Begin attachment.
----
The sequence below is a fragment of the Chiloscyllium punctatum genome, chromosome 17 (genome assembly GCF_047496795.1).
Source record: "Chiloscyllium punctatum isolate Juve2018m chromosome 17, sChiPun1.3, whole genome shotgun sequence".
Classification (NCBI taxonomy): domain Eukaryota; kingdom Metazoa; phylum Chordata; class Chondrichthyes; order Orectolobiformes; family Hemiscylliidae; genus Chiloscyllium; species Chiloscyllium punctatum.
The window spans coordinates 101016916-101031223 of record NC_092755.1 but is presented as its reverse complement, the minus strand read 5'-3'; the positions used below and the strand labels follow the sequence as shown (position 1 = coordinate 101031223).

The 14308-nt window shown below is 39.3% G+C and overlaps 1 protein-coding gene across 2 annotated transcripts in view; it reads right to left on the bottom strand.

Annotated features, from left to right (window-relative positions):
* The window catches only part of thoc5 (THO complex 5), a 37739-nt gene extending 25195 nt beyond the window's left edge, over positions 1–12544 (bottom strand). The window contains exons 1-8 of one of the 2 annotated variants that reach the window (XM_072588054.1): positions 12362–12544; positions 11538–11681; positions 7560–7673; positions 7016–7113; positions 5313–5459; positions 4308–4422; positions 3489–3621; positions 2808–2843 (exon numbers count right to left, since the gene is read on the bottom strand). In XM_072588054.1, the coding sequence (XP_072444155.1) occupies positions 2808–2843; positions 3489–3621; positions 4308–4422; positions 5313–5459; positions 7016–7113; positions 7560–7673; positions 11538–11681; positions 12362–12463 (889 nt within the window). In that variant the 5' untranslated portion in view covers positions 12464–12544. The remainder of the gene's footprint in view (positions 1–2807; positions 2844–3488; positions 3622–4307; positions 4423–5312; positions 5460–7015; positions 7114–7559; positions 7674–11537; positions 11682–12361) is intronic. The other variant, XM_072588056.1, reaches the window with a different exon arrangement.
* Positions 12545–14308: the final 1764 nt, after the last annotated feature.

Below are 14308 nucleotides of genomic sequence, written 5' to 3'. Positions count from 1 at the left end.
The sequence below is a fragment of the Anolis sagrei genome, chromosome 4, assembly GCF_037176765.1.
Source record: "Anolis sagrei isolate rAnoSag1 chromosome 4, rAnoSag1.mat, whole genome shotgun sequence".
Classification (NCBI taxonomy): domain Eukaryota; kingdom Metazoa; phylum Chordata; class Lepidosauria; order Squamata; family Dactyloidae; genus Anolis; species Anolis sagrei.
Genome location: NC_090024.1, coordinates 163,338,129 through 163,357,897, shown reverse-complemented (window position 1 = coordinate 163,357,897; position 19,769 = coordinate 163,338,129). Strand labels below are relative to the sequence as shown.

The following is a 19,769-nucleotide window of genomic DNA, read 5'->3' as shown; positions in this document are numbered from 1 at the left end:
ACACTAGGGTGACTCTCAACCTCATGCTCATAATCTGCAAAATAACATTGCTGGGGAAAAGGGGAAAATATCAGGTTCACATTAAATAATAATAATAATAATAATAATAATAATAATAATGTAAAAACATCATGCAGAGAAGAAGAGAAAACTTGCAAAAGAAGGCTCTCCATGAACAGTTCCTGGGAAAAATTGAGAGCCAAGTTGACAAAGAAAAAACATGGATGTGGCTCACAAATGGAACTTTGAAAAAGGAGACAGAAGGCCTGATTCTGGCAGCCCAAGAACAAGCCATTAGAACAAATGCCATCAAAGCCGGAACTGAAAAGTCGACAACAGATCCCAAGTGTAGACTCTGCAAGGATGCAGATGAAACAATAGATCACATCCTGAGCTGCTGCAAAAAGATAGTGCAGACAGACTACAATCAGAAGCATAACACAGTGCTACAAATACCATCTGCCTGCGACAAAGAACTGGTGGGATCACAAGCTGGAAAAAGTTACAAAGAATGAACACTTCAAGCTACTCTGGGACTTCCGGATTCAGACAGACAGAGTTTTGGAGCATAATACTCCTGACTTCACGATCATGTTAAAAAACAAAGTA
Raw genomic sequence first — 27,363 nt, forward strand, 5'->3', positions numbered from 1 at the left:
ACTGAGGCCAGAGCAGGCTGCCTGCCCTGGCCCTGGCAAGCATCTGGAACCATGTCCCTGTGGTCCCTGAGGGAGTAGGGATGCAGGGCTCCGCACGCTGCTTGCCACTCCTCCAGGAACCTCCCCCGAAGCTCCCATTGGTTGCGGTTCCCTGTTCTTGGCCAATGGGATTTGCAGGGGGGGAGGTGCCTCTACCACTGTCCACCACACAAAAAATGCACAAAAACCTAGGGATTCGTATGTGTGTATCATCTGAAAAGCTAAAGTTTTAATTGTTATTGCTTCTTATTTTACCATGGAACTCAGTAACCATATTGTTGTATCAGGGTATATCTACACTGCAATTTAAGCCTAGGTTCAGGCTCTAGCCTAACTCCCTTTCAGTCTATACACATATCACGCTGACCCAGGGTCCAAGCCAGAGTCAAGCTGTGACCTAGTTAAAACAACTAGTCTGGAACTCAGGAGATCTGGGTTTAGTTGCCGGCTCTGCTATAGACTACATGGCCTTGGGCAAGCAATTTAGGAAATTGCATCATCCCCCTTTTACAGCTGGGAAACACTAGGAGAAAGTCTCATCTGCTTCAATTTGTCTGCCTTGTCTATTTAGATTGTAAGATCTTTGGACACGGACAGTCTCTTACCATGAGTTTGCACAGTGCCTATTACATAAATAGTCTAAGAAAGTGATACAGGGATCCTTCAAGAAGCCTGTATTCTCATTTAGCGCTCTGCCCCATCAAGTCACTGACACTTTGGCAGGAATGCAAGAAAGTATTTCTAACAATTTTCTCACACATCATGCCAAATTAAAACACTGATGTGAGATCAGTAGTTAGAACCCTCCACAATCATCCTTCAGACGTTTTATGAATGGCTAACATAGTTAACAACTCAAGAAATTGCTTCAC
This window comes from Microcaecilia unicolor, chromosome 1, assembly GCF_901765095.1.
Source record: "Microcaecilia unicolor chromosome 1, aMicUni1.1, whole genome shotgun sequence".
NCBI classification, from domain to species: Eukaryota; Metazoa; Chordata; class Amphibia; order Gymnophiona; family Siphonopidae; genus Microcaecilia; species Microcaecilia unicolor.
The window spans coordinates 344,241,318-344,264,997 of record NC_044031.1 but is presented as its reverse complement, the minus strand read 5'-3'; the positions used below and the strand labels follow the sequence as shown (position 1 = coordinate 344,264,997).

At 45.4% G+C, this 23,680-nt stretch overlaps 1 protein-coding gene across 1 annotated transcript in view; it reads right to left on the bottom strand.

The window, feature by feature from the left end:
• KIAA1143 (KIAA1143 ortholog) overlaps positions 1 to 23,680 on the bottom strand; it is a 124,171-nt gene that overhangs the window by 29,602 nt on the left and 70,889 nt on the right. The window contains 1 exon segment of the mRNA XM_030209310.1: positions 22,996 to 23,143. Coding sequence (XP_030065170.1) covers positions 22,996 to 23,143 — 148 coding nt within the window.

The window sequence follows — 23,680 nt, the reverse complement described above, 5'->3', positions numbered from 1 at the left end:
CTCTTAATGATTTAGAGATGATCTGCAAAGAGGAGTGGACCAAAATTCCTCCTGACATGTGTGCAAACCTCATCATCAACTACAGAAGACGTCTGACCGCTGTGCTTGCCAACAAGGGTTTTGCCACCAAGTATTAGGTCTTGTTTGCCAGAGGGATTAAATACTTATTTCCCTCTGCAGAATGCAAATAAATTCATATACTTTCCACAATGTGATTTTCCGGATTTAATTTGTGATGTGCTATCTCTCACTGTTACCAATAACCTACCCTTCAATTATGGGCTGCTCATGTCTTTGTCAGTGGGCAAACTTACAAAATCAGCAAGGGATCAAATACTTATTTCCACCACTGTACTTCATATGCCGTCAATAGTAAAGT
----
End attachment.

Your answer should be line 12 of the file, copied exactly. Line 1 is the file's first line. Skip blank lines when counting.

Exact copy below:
Classification (NCBI taxonomy): domain Eukaryota; kingdom Metazoa; phylum Chordata; class Lepidosauria; order Squamata; family Dactyloidae; genus Anolis; species Anolis sagrei.